Make hay while the sun shines is a proverb that I stand by. So, out I went with my spade today, first to dig a trench and then to fill it with kitchen waste and shredded paper. My compost bin is full, you see, and I had success a couple of winters ago when I did the same. Well, at least I got a fair amount of unexpected potatoes!
Anyway, here is my newly filled trench with 100% organic matter.
Had I not decided to do this job, though, I might never have made a rather surprising discovery. My spade didn’t quite go into the soil at one point and at first I thought it was a stone in the way. Then I realised it was plastic. A Walkers crisp packet no less, dated 1997.
Now, the house was built in 1998 so my guess is that the builders must have simply put top soil over the litter rather than clearing the ground before completing the garden. However it got there, all the same, it clearly wouldn’t have gone away any time soon, had I not been keen on gardening.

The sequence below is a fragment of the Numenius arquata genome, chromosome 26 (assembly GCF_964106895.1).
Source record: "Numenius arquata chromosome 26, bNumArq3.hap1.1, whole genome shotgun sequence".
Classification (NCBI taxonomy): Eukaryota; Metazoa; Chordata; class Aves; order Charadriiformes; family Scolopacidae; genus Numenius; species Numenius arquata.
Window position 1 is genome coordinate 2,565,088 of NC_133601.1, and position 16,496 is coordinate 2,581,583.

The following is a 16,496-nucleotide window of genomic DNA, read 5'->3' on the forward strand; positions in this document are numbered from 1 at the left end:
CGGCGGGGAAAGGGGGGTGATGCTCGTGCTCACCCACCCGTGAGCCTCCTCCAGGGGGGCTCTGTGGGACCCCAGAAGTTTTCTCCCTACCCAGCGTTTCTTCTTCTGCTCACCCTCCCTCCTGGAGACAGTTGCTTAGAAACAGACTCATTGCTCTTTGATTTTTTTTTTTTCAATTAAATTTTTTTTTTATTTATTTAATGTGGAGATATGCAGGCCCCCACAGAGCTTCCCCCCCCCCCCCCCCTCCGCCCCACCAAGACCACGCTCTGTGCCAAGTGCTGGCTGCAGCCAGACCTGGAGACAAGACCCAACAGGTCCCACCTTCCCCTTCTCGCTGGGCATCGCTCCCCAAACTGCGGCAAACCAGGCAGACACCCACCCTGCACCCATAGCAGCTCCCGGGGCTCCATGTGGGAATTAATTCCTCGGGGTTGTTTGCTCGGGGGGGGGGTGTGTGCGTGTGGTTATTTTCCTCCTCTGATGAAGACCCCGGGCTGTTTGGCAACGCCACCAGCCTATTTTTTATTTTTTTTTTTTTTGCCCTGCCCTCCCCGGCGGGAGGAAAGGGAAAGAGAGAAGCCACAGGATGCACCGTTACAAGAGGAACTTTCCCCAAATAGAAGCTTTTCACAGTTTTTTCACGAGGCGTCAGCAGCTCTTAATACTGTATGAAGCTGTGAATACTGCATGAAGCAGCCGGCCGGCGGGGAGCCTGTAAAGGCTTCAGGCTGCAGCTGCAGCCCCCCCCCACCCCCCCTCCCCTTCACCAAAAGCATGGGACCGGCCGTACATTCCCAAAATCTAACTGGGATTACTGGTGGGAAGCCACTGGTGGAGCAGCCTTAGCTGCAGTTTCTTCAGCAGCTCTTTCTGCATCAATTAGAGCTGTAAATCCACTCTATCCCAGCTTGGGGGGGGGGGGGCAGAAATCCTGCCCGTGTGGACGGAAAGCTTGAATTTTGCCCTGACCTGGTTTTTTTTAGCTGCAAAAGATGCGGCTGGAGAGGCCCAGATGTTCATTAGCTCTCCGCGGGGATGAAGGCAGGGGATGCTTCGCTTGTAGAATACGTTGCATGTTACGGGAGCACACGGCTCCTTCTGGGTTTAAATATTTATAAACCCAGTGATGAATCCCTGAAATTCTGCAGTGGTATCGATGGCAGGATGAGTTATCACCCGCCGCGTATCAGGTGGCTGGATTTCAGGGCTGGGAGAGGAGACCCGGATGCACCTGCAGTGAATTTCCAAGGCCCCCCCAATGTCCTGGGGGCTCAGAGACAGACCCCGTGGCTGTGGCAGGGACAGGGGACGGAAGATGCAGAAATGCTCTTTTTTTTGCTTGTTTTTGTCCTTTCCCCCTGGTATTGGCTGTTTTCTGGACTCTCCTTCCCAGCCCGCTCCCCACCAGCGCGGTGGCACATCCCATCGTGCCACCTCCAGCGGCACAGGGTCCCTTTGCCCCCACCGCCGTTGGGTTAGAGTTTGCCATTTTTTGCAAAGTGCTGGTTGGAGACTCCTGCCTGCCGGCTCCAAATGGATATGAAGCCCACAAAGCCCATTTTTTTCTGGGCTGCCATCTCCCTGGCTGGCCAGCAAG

Of course, this is just one piece of plastic. But it is a vivid reminder that plastic is a pollutant, from start to finish. It doesn’t decompose. It just sits there, and if we are lucky someone collects it up and disposes of it in a slightly safer manner, before an animal chokes on it, for example.
In this case, I doubt the worms and slugs found it unduly problematic. However, that is far from the point. How much such waste are our descendants going to find? I just hope they have learned without hardship that plastic crisp packets are a bad idea. Full stop.
© Helen Butt, November 2013